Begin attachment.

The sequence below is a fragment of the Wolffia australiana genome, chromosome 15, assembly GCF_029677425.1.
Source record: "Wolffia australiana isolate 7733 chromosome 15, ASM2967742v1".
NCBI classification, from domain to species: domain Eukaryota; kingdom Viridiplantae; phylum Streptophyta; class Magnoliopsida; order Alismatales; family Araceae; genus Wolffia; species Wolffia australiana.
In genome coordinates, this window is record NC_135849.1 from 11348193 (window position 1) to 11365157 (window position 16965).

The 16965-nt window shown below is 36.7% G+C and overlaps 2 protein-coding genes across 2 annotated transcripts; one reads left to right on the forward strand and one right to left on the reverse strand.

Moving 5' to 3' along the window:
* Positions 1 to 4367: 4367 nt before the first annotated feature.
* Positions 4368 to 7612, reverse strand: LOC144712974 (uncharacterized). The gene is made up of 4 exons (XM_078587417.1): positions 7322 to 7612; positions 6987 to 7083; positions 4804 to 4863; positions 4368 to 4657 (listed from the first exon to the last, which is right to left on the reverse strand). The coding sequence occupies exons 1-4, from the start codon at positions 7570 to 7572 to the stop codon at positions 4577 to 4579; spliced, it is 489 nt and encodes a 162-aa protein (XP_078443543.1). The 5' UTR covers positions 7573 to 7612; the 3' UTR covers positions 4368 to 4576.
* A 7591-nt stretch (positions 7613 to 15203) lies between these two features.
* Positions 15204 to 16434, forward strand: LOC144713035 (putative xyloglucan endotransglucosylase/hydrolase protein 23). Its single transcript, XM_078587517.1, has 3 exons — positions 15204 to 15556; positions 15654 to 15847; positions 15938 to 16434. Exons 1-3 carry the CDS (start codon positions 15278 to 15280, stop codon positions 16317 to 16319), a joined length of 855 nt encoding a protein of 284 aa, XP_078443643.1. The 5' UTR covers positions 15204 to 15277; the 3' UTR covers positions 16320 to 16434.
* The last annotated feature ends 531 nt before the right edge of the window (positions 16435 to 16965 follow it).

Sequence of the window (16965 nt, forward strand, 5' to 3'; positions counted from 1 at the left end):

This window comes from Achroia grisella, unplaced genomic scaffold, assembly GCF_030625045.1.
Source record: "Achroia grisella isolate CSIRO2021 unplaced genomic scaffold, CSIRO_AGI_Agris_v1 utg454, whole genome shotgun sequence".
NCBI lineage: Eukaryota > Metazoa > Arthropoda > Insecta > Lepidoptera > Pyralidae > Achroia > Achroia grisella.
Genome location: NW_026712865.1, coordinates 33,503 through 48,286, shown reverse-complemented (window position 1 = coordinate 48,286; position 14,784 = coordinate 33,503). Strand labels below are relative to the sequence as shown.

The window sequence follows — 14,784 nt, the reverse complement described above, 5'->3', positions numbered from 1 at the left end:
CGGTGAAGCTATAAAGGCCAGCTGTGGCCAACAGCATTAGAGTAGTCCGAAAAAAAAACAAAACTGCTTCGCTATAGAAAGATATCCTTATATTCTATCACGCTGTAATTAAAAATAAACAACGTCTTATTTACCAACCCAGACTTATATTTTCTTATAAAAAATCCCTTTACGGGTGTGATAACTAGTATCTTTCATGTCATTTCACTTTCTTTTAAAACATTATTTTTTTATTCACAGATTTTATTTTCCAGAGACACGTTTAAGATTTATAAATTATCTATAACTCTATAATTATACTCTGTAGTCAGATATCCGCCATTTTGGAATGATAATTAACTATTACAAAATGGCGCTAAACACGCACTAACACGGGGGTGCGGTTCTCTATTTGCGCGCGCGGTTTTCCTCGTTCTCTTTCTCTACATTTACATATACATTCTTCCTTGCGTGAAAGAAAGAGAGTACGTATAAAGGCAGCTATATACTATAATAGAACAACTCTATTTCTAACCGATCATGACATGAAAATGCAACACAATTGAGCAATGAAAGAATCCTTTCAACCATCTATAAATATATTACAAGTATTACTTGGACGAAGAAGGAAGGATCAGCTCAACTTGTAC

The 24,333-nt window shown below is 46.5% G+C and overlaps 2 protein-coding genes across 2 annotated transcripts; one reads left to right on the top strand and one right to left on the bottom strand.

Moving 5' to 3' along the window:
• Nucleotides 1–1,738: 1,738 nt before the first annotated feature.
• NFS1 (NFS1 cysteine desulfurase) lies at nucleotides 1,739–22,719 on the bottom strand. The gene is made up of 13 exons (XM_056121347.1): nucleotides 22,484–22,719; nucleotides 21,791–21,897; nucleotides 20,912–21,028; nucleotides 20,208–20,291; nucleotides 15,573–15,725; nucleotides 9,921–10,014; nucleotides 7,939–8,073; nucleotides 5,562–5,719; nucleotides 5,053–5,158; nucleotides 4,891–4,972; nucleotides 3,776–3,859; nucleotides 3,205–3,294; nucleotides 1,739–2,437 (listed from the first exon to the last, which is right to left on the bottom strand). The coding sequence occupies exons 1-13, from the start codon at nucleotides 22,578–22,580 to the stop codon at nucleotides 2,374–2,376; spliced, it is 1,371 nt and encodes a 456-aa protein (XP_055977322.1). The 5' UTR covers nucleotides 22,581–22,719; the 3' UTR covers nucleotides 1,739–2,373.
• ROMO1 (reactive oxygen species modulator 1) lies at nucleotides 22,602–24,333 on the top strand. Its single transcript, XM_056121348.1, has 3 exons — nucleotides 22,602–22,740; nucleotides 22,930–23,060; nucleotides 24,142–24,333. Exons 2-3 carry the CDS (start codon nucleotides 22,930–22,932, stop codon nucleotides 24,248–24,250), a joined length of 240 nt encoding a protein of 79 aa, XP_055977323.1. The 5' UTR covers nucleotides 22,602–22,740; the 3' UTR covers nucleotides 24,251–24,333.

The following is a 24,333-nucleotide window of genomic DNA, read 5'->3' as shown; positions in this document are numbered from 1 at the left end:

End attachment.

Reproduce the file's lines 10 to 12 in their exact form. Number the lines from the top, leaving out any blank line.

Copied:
* Positions 15204 to 16434, forward strand: LOC144713035 (putative xyloglucan endotransglucosylase/hydrolase protein 23). Its single transcript, XM_078587517.1, has 3 exons — positions 15204 to 15556; positions 15654 to 15847; positions 15938 to 16434. Exons 1-3 carry the CDS (start codon positions 15278 to 15280, stop codon positions 16317 to 16319), a joined length of 855 nt encoding a protein of 284 aa, XP_078443643.1. The 5' UTR covers positions 15204 to 15277; the 3' UTR covers positions 16320 to 16434.
* The last annotated feature ends 531 nt before the right edge of the window (positions 16435 to 16965 follow it).

Sequence of the window (16965 nt, forward strand, 5' to 3'; positions counted from 1 at the left end):